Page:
Other drops work by increasing the drainage of aqueous humour from the eye, e.g. prostaglandin analogues such as latanoprost.
All eyedrops have possible side effects, some work better in certain individuals than others and some drops should be avoided by certain groups of individuals, e.g. betablockers should be avoided if you have asthma.
- Tablets - The main group of tablets used in glaucoma are carbonic anyhdrase inhibitors such as acetazolamide. These tablets are very effective in reducing the production of aqueous humour. However, they often cause symptoms such as tingling in the hands/feet, or mild GI disturbances. Prolonged use can also affect blood electrolyte levels. As such, drugs such as acetazolamide are often not used on a longterm basis.
- Laser treatments - There are various types of laser treatment which can be used to either increase drainage, or reduce production of the aqueous humour. Laser treatment can be an effective alternative when eyedrops alone are no longer effective in reducing the IOP.
- Surgery - This can be the most effective method in controlling intraocular pressure over the long term. The commonest procedure is known as a trabeculectomy and this involves the creation of a new drainage channel for the aqueous humour. It is often carried out with the aid of anti-scarring agents.
All current treatment strategies for glaucoma are aimed at lowering the IOP. This is the case irrespective of whether the initial IOP was actually above the so-called normal upper limit of 21mmHg, or well within the “normal range”.
Will I go blind?
It can be a worrying time to learn of any new condition diagnosis. However, when newly diagnosed, glaucoma is often at the mildest end of its disease spectrum. The vast majority of those people found to have glaucoma will not go blind but in order to save your vision, it is very important that you adhere to the treatment plan advised by your eye surgeon and that you are followed up regularly.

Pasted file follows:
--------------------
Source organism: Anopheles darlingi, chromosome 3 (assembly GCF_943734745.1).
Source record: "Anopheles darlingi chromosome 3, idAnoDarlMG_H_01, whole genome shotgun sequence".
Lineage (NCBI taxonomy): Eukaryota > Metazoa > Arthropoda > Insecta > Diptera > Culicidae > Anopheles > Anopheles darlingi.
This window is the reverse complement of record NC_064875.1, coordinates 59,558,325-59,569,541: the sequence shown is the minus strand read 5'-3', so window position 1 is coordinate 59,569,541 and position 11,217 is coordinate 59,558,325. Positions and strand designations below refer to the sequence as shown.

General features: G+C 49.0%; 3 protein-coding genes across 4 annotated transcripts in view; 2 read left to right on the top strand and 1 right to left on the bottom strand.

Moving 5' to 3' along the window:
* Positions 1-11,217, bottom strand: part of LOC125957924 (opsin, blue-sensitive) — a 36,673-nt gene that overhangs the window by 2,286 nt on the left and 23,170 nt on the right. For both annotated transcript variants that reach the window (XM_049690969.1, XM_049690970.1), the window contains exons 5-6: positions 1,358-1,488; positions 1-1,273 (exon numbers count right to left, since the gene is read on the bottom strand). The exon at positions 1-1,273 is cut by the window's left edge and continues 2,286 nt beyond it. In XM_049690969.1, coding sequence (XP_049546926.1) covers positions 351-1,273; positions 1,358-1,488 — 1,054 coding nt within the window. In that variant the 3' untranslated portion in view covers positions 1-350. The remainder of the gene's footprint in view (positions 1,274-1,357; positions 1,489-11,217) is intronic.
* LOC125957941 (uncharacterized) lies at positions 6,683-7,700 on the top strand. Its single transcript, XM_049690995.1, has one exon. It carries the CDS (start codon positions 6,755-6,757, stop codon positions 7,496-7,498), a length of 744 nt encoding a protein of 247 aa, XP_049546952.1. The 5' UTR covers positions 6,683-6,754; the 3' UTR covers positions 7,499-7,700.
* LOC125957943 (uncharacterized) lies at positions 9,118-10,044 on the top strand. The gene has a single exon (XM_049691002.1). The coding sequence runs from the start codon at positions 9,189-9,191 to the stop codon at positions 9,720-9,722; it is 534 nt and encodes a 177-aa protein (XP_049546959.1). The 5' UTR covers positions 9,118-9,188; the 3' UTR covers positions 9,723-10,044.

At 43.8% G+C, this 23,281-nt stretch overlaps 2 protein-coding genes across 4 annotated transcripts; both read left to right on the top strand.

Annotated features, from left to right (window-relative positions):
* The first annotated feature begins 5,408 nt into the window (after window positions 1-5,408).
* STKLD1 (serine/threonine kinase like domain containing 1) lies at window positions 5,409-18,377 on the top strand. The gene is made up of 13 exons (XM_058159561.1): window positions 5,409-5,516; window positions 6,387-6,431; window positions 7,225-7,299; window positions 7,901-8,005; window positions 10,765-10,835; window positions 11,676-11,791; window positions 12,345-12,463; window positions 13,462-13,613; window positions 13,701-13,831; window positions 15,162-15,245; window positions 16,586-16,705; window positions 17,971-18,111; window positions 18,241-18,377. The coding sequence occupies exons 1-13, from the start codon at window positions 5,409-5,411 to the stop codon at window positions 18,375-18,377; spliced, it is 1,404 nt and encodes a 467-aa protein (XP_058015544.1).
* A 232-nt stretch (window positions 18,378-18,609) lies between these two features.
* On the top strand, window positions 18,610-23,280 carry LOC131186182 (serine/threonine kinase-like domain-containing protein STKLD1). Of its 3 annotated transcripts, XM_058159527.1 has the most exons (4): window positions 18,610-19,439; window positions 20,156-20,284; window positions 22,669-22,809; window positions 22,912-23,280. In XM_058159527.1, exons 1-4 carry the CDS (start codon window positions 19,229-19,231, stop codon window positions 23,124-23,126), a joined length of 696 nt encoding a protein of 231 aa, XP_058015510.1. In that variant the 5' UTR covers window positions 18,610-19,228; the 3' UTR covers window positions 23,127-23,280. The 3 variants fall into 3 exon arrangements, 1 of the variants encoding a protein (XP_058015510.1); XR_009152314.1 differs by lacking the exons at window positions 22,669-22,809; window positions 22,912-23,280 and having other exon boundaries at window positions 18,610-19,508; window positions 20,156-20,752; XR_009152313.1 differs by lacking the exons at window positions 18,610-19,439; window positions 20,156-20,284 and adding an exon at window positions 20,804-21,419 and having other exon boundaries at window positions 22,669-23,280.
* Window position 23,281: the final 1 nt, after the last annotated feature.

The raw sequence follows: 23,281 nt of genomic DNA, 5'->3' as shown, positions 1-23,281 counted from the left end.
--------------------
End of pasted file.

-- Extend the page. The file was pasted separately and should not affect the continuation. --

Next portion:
Can I drive?
Most people with glaucoma are able to drive without any problem. However, if your glaucoma affects both eyes, or if you have glaucoma in one eye and another problem affecting your vision in the fellow eye, then you must inform the DVLA about your eye problems. The DVLA may need you to have further tests but most people are subsequently still able to drive.
Can I prevent glaucoma?
The most common type of glaucoma (COAG/CSG) cannot be prevented. However, if you have a family history of glaucoma then it is important to have regular eye checks by your optician, especially if you are over the age of 40 at which point you may be entitled to free check-ups. This should mean that if glaucoma is present, then it can be diagnosed early and treatment may be commenced before significant optic nerve head damage or visual field loss occur.
Is the condition painful?
The most common type of glaucoma (COAG/CSG) does not usually cause any discomfort. However, some people (e.g. those who are very long-sighted, or who are from the Far East) may be at increased risk of Acute (or chronic) Angle-Closure Glaucoma.